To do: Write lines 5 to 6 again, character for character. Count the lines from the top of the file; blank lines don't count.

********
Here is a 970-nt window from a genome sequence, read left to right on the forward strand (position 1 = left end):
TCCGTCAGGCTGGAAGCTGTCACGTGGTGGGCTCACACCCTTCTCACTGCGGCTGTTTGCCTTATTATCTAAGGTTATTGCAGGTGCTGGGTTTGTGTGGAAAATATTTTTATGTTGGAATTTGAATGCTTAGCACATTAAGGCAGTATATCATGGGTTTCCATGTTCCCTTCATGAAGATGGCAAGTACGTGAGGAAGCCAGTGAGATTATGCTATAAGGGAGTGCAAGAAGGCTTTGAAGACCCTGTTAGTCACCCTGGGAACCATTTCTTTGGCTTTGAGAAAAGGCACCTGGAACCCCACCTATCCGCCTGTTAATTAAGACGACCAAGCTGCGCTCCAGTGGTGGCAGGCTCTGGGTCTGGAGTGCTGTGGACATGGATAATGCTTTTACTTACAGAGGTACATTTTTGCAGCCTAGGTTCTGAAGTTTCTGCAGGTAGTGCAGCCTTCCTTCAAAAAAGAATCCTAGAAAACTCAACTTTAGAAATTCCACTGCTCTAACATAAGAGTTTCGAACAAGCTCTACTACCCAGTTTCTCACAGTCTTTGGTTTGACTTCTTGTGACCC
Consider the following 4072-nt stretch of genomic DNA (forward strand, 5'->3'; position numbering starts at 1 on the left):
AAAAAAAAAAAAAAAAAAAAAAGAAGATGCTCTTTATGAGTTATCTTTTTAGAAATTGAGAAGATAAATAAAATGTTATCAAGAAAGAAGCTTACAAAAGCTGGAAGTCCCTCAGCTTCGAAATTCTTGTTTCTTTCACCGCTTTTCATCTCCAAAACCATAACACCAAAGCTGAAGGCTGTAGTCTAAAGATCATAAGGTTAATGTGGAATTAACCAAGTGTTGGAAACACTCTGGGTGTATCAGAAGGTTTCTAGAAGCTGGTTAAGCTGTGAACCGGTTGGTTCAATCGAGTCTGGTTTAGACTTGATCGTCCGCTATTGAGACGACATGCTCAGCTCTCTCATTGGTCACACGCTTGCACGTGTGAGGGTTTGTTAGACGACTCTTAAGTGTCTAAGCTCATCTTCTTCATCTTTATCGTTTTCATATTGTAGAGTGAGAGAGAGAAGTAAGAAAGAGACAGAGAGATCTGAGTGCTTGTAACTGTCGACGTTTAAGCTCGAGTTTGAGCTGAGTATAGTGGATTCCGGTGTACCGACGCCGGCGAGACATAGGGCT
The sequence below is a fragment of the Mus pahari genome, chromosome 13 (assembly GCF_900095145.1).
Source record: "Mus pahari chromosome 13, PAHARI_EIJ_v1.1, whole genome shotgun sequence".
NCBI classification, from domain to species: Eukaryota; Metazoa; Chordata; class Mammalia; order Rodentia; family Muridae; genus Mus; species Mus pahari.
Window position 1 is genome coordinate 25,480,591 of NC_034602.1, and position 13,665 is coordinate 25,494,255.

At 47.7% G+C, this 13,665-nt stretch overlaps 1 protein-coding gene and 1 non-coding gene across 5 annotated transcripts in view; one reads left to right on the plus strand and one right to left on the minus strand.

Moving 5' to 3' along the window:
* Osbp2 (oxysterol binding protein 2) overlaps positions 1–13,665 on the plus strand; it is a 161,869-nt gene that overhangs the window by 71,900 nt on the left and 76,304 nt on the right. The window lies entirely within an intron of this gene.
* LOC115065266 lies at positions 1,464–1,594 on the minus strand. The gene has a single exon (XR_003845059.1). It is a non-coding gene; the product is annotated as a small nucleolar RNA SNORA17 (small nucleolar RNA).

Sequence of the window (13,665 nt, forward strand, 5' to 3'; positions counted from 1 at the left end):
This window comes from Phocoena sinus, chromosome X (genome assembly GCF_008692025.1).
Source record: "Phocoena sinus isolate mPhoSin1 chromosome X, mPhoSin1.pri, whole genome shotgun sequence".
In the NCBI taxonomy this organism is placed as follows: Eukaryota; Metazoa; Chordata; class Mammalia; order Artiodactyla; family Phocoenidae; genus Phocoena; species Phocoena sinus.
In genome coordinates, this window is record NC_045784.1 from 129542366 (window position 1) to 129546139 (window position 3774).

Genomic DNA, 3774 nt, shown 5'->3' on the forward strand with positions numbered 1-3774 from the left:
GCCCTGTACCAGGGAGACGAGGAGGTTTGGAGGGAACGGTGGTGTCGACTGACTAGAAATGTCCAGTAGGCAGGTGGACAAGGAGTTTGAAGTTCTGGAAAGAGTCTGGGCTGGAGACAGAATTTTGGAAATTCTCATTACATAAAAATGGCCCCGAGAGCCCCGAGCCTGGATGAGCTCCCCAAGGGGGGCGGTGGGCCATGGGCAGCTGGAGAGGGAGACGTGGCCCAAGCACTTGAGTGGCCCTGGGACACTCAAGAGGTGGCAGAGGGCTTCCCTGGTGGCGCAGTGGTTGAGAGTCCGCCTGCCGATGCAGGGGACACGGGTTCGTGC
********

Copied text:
The sequence below is a fragment of the Mus pahari genome, chromosome 13 (assembly GCF_900095145.1).
Source record: "Mus pahari chromosome 13, PAHARI_EIJ_v1.1, whole genome shotgun sequence".